The Xero HFS II is for those who want a barefoot-inspired/minimalist shoe with a highly flexible sole, a little more protection and traction than the previous version and an anatomic that works for running and all day wear. The newest version can handle a greater variety of terrain and gym/athletic activities thanks to an improved outsole and upper security. The improved security does come at a weight cost, although it is still light. This will be a walking/foot strengthening tool for most people while seasoned barefoot/minimal runners will be able to enjoy decent mileage in them. Most people will need to ease into this and work on their ankle mobility, toe mobility, balance and calf strength while transitioning. Others may continue to use this as a great protective tool for barefoot strides and shorter runs. My only challenge to Xero is to think about dropping the weight and the price given how little shoe there is. However, given the durability of both the upper and sole, the trade-off and price might be worth it. 


Fit: A- (True to size although initially felt short, anatomic fit. Improved midfoot security and solid lockdown)
B (Rationale for grade)
Stability: N/A (Not applicable as this is a barefoot/minimalist shoe)
DPT/Footwear Science: B (Nothing major or earth-shattering. Continues to be a highly durable minimalist shoe. A little disappointed with weight gain for a shoe with so little there.)
Personal: A- (Like the last version, still my go to for non-running activities. Careful practice has allowed me more frequent miles in these, but not something I can tolerate longer mileage in)
Overall: B+/A- 


Price: $119.99 at Xero Shoes

Shop Men | Shop Women

Check out Gear We Love

*Using the following links to purchase helps support Doctors of Running. Thanks so much!

Ultraspire Fitted Race Belt: The best way to carry your phone and goods on the run. No bounce and various sizes for waist. (Also recommend the Naked belt)
Saysky Running Gear: We were really taken aback by this Scandinavian company's ultra-thin, durable performance clothing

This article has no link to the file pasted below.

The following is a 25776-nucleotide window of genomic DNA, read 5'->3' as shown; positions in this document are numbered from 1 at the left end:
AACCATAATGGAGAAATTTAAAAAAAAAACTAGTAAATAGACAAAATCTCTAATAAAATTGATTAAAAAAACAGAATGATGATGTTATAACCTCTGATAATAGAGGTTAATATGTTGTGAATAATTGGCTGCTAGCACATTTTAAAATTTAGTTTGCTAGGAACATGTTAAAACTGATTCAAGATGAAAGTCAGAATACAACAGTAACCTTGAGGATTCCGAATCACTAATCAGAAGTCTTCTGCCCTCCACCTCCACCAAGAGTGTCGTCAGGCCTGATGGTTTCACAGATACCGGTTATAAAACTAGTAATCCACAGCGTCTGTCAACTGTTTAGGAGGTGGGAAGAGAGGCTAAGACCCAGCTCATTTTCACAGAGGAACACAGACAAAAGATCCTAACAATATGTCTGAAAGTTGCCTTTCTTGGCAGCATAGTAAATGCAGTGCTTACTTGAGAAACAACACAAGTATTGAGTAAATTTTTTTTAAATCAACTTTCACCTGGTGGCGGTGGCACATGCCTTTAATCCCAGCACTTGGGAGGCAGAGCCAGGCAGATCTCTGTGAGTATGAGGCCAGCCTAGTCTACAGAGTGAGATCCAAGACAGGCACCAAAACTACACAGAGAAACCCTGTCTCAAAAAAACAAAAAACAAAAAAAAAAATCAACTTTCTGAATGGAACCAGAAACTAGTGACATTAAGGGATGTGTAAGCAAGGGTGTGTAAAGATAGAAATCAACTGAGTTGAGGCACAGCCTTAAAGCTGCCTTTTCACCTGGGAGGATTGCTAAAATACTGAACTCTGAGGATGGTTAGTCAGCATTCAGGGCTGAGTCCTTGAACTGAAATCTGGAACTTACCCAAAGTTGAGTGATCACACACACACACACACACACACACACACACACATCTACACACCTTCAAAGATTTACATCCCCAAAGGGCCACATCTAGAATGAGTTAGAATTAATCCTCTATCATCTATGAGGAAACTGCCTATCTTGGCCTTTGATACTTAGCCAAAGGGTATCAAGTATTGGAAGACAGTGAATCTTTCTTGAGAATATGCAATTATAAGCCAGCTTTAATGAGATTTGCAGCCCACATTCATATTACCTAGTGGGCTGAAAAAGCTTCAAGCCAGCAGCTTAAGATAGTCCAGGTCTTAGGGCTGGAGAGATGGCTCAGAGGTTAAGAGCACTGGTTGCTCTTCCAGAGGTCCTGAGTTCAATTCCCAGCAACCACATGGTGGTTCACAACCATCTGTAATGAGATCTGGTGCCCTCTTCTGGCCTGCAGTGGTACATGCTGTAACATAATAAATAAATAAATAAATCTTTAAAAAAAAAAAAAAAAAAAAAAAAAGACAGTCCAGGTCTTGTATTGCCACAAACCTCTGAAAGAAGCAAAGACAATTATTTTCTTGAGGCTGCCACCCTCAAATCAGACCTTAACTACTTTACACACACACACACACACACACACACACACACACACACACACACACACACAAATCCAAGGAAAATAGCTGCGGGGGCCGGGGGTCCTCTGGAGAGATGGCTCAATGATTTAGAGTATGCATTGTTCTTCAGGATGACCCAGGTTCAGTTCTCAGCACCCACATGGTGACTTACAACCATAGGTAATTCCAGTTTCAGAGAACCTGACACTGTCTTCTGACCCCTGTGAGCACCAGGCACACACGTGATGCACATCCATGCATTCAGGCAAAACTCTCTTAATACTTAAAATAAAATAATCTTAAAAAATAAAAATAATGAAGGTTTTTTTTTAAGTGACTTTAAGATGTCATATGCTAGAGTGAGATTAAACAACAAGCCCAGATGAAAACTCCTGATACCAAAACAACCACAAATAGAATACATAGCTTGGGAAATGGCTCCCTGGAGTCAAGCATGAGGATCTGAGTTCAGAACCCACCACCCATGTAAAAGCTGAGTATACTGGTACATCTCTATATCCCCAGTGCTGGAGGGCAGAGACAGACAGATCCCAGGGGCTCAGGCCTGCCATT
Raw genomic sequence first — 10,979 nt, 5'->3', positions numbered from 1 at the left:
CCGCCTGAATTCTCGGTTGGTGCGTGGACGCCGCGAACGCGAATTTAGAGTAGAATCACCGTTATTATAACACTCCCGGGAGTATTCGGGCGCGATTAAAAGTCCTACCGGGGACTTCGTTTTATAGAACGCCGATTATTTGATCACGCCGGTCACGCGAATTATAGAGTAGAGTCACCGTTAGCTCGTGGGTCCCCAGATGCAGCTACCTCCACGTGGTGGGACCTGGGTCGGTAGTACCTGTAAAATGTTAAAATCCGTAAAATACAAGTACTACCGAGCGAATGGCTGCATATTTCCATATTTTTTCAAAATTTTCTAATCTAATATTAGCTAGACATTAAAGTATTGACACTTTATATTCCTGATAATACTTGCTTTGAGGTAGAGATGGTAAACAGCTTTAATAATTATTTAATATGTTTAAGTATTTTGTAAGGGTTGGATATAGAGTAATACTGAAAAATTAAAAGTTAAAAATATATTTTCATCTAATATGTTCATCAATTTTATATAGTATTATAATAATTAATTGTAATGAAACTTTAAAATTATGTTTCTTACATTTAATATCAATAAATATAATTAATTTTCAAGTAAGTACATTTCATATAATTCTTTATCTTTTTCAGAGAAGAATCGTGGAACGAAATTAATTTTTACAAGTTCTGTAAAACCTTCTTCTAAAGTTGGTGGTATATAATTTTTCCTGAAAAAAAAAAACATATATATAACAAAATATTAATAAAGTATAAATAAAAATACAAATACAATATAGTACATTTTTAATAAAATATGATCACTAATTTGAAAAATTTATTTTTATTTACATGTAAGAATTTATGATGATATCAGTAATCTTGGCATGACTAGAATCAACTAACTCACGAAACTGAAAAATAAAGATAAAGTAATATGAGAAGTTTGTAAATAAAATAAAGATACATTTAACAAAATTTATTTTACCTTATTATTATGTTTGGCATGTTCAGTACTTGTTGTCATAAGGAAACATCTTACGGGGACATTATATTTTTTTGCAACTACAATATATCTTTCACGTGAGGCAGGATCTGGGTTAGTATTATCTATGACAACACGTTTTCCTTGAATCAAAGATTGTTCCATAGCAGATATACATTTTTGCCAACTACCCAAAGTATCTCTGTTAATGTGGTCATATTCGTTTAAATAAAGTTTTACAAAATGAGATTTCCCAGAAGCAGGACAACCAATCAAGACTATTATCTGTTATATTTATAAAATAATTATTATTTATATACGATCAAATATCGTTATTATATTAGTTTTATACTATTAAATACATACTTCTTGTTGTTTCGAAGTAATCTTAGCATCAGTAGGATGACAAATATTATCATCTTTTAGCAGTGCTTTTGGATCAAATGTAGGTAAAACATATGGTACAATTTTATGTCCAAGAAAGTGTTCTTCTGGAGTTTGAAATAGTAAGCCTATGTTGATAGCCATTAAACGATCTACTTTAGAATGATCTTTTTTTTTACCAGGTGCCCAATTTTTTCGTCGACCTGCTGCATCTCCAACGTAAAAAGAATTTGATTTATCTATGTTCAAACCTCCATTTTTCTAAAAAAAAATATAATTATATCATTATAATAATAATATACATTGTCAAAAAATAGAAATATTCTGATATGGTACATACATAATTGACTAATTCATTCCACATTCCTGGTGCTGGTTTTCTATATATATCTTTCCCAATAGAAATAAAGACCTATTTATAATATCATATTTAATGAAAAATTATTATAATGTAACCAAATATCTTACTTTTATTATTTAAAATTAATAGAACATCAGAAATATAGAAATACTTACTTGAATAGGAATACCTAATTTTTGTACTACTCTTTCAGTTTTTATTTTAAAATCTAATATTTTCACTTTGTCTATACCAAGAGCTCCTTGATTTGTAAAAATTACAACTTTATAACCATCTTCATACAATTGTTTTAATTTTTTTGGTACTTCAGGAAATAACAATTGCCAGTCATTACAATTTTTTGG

Skratch Recovery, Coffee Flavor: Mental and physical boost post run. Coffee flavor is excellent and goes great straight into a fresh brewed cup
goodr Sunglases: Run in style with goodr's super fun sunglasses.
Feetures Socks: Massively grippy socks that will make you feel more one with the shoe
Amphipod Hydraform Handheld Water Bottle: Perfect for long runs when you need hydration in the summer
Trigger Point Foam Roller: Help get those knots out post-run and feel better for tomorrow
Ciele Hat: Our team's favorite running hat of choice!
Fractel Hats: Our team's wider fitting running hat of choice!


Hoka Gaviota 5 - Hoka moves to a new H-Frame stability that universalizes the Gaviota
Monday Shakeout: The Importance of Heel Bevels in Shoe Design
Adidas Prime X 2 Strung - Adidas stablizes the 50mm trainer greatly for a universal experience
Hoka Stinson 7 - A crossover max cushion shoe that is built for trails, but can do road as well
Puma Magnify Nitro 2 - A higher stack of NITRO and a flatter geometry highlight this max trainer
Monday Shakeout: Low vs. High Drop Shoes
Nike InfinityRN 4 - ReactX highlights a big change to the shoe, along with deconstructing past models

Find all Shoe Reviews at Doctors of Running here.

Thanks for reading!


Facebook: Doctors of Running
Youtube Channel: Doctors of Running
Instagram: @doctorsofrunning
LinkedIn: Doctors of Running
Strava: Doctors of Running
Podcast: Virtual Roundtable
Pinterest: Doctors of Running


Check out the Doctors of Running Podcast to find more reviews, interviews, and running features from the team.

Visit our Podcast Page
Find us on Apple
Find us on Spotify

Editor's Note: As always, the views presented on this website belong to myself or the selected few who contribute to these posts. This website should not and does not serve as a replacement for seeking medical care. If you are currently injured or concerned about an injury, please see your local running physical therapist. If you are in the Los Angeles area, I am currently taking clients for running evaluations.

***Disclaimer: These shoes were provided free of charge in exchange for a review.  We thank the people at Xero Shoes for sending us a pair.  This in no way affected the honesty of this review. We systematically put each type of shoe through certain runs prior to review. For trainers and performance trainers, we take them on daily runs, workouts, recovery runs and a long run prior to review (often accumulating anywhere from 20-50 miles in the process). For racing flats we ensure that we have completed intervals, a tempo or steady state run as well as a warm-up and cool down in each pair prior to review. This systematic process is to ensure that we have experience with each shoe in a large variety of conditions to provide expansive and thorough reviews for the public and for companies. Our views are based on our extensive history in the footwear industry and years testing and developing footwear. If you are a footwear rep looking for footwear reviews or consultations on development, we are currently looking to partner with companies to assist, discuss and promote footwear models. Partnership will not affect the honesty of our reviews.

Please feel free to reach out, comment and ask questions!
Contact us at

Hoka Gaviota 5

Bottom Ad [Post Page]

// ]]>